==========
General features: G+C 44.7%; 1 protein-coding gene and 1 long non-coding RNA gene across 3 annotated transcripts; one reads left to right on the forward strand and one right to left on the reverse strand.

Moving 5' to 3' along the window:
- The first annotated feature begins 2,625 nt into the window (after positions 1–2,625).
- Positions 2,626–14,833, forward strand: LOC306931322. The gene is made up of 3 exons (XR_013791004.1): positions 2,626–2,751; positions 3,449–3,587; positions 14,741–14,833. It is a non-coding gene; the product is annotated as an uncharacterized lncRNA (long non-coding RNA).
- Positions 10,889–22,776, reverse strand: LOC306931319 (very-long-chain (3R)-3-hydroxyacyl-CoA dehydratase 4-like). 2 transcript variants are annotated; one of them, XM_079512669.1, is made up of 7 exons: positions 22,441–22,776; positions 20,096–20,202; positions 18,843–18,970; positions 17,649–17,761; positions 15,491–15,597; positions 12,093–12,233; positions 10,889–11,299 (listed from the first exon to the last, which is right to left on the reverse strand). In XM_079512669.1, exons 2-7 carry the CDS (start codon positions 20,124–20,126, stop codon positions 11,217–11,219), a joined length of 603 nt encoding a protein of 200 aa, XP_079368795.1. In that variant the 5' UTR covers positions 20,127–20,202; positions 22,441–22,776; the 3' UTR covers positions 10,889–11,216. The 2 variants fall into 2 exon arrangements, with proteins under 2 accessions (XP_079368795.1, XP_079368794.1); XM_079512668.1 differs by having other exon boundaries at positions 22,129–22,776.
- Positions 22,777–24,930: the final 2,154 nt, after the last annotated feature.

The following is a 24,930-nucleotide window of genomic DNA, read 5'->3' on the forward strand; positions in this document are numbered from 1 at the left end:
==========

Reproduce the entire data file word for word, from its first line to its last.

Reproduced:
General features: G+C 44.7%; 1 protein-coding gene and 1 long non-coding RNA gene across 3 annotated transcripts; one reads left to right on the forward strand and one right to left on the reverse strand.

Moving 5' to 3' along the window:
- The first annotated feature begins 2,625 nt into the window (after positions 1–2,625).
- Positions 2,626–14,833, forward strand: LOC306931322. The gene is made up of 3 exons (XR_013791004.1): positions 2,626–2,751; positions 3,449–3,587; positions 14,741–14,833. It is a non-coding gene; the product is annotated as an uncharacterized lncRNA (long non-coding RNA).
- Positions 10,889–22,776, reverse strand: LOC306931319 (very-long-chain (3R)-3-hydroxyacyl-CoA dehydratase 4-like). 2 transcript variants are annotated; one of them, XM_079512669.1, is made up of 7 exons: positions 22,441–22,776; positions 20,096–20,202; positions 18,843–18,970; positions 17,649–17,761; positions 15,491–15,597; positions 12,093–12,233; positions 10,889–11,299 (listed from the first exon to the last, which is right to left on the reverse strand). In XM_079512669.1, exons 2-7 carry the CDS (start codon positions 20,124–20,126, stop codon positions 11,217–11,219), a joined length of 603 nt encoding a protein of 200 aa, XP_079368795.1. In that variant the 5' UTR covers positions 20,127–20,202; positions 22,441–22,776; the 3' UTR covers positions 10,889–11,216. The 2 variants fall into 2 exon arrangements, with proteins under 2 accessions (XP_079368795.1, XP_079368794.1); XM_079512668.1 differs by having other exon boundaries at positions 22,129–22,776.
- Positions 22,777–24,930: the final 2,154 nt, after the last annotated feature.

The following is a 24,930-nucleotide window of genomic DNA, read 5'->3' on the forward strand; positions in this document are numbered from 1 at the left end: